What the reaction in Jordan to killer’s release tells us

March 30, 2017
Ahmad Daqamseh

When a Jordanian army corporal killed seven Israeli schoolgirls exactly 20 years ago, King Hussein traveled to Israel to kneel before the parents of the victims. In what may have been his finest moment as a leader, he told them, “Your daughter is like my daughter. Your loss is my loss.” His profoundly moving gesture generated a flicker of hope for Jordanians and Israelis. From the public reaction to the killer’s recent release, however, we learn that the late monarch’s humanity is no match for the hatred generated by Muslim clerics.

During his lifetime, Hussein saw it all. As a teenager, he was at the side of his grandfather, King Abdullah I, when he was assassinated at Jerusalem’s Al-Aqsa Mosque, for his willingness to seek peace with the Jews. The assassin was a former terrorist connected with Haj Amin Al-Husayni, the Grand Mufti of Jerusalem, collaborator with Hitler, and architect of militant Palestinian anti-Semitism. Fifty years ago, Hussein joined in then-Egyptian President Abdel Nasser’s war with Israel in 1967, only to lose half his kingdom. In the end, he rose above the hate and fear to make peace with Israel. And on that day in northern Israel, Hussein displayed a nobility of compassion the world will never forget.

That nobility did not find its way to the people. Before Cpl. Ahmad Daqamseh’s trial, 200 lawyers and the Jordanian Bar Association competed for the privilege of defending him. Four years later, his mother reflected, “I am proud of my son, and I hold my head high. My son did a heroic deed and has pleased God and his own conscience. My son lifts my head and the head of the entire Arab and Islamic nation. I am proud of any Muslim who does what Ahmad did.”

Ahmed Daqamseh had 20 years in prison to reflect on his murder of the seventh- and eighth-grade students as they alighted from a bus at the “Island of Peace,” a joint Jordanian-Israeli tourist location under Jordanian control. He took pains to shoot some of his victims at close range, and later lamented only that his M16 had not worked properly, so he was unable to murder the entire busload of students.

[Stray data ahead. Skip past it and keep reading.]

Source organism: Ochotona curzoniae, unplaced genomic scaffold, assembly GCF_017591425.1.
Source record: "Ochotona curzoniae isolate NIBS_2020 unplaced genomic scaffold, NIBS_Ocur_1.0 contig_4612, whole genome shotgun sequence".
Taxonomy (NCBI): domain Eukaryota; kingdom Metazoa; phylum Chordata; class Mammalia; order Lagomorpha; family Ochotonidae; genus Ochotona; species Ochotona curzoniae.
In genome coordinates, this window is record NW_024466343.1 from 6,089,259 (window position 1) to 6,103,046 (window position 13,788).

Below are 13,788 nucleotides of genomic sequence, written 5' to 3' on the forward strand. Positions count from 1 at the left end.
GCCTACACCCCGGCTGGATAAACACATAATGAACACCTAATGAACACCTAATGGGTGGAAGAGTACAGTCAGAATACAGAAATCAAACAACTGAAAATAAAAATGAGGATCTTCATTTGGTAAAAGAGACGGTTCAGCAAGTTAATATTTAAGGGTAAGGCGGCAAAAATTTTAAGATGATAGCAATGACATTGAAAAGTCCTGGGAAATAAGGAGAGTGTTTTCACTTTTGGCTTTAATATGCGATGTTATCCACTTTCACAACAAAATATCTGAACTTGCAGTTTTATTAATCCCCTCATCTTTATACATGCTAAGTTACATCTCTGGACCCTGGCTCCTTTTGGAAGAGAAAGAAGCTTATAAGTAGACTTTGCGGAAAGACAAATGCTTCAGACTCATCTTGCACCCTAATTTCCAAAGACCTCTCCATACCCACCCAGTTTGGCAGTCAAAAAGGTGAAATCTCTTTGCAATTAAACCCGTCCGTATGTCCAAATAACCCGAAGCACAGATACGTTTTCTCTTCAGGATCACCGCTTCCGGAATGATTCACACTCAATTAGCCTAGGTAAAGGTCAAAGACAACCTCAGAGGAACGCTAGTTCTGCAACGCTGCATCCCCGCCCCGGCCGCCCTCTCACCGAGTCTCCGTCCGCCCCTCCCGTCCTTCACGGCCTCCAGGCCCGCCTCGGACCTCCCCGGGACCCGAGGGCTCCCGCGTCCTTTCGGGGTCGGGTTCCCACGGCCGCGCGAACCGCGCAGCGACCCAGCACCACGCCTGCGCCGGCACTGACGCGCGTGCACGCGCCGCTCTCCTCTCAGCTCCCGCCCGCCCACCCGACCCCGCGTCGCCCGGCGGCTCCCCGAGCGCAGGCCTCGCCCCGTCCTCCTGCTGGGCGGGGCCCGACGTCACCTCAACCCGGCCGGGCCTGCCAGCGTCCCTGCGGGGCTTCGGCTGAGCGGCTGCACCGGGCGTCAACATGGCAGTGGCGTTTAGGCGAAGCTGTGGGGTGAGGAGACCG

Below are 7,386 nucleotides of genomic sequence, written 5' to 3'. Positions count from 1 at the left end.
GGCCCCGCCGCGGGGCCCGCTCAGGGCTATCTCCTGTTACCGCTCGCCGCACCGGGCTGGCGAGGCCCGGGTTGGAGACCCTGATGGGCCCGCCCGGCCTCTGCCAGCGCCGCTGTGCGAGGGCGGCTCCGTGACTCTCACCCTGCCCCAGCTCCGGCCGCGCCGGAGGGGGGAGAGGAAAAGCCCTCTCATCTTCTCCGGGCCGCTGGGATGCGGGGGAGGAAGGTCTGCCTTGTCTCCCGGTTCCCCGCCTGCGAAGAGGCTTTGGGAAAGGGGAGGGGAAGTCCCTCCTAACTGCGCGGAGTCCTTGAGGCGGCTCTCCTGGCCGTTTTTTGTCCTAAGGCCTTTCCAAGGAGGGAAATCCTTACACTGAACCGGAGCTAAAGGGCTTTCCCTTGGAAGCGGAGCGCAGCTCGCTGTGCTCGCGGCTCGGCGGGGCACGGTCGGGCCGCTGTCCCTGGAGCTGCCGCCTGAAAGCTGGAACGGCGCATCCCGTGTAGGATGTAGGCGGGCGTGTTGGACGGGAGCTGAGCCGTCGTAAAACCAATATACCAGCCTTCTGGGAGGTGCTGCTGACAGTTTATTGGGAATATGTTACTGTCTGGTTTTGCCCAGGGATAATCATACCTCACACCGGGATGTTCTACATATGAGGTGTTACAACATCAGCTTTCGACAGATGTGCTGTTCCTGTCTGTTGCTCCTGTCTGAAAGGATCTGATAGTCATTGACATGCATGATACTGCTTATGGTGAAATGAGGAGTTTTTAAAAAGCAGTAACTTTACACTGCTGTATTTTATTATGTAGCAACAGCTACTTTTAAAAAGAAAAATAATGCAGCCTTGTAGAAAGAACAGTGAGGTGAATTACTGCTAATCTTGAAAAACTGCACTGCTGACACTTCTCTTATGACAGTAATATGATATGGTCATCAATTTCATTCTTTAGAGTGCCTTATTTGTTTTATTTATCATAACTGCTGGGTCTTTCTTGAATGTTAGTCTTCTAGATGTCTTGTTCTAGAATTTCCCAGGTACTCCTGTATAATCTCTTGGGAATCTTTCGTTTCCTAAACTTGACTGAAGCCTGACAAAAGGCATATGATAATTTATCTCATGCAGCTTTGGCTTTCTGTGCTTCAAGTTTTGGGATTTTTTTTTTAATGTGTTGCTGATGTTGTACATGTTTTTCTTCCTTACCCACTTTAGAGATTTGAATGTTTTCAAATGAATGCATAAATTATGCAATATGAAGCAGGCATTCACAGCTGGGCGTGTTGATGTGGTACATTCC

Daqamseh learned nothing during his incarceration. After walking out of prison, he said: “They (Jews) are human garbage. … This garbage should be burned or buried.” Upon his release, hundreds of enthusiastic supporters traveled to his hometown to welcome their “hero.”

With one exception, his “heroics” went unchallenged in the Jordanian media. Not surprising, when you consider a 2009 Pew Research Center poll that reported that negative attitudes toward Jews in Egypt, Jordan, the Palestinian territories and Lebanon reached 95 percent to 98 percent. The percentage plummeted to 35 percent among Israeli Arabs, who actually live among Jews — demonstrating that indoctrination, rather than personal experience, is the key factor in bigotry. Contempt for the “other” didn’t end with Jews. Forty percent of the Arab respondents held negative views about Christians.

Where does this hate come from? Egypt President Abdel Fattah el-Sisi challenged the clerics of Al-Azhar, the world’s oldest Sunni university, during a 2014 visit:

“Is it possible that 1.6 billion people [Muslims] should want to kill the rest of the world’s inhabitants — that is 7 billion — so that they themselves may live? Impossible! I say, and repeat again, that we are in need of a religious revolution. You, imams, are responsible before Allah.”

Attitudes in the Middle East are shaped to an outsize degree by mosque and madrassa, where Muslim clerics hold the keys. Many Muslim religious leaders point fingers at ISIS and al-Qaida, hoping to distract attention from the fundamentalist message they serve up regularly, teaching contempt — and worse — for Jews, Christians, Westerners and gays. Recently, Mufti Muhammad Hussein, Palestinian President Mahmoud Abbas’ appointee as chief religious authority, publicly stated that killing Jews — accepted in Islam as the “people of the Book” — is a Muslim obligation. God knows what fate he will command upon Hindus and Buddhists, who are regarded as pagan.

One Israeli mother harbors a different message. Nurit Fathi’s daughter Sivan was 13 years old when Daqamseh murdered her. Nurit misses “her laughter, her smile, her joy of life,” but insists, “Despite the murder, we are for peace.”

When the great Chassidic Rabbi Levi Yitzchak of Berditchev was asked how a charity campaign was going, he replied that he was halfway there. “I’ve gotten the poor to agree to receive. Now all I have to do is convince the rich to give.” In the Middle East, there are people who lost their children to terrorists yet still yearn for peace.  Others embrace the preachers who teach the “holiness” of hate.

In 2017, it seems, we are barely halfway there.

RABBI ABRAHAM COOPER is associate dean of the Simon Wiesenthal Center and Museum of Tolerance. RABBI YITZCHOK ADLERSTEIN is director of Interfaith
Relations for the Simon Wiesenthal Center.

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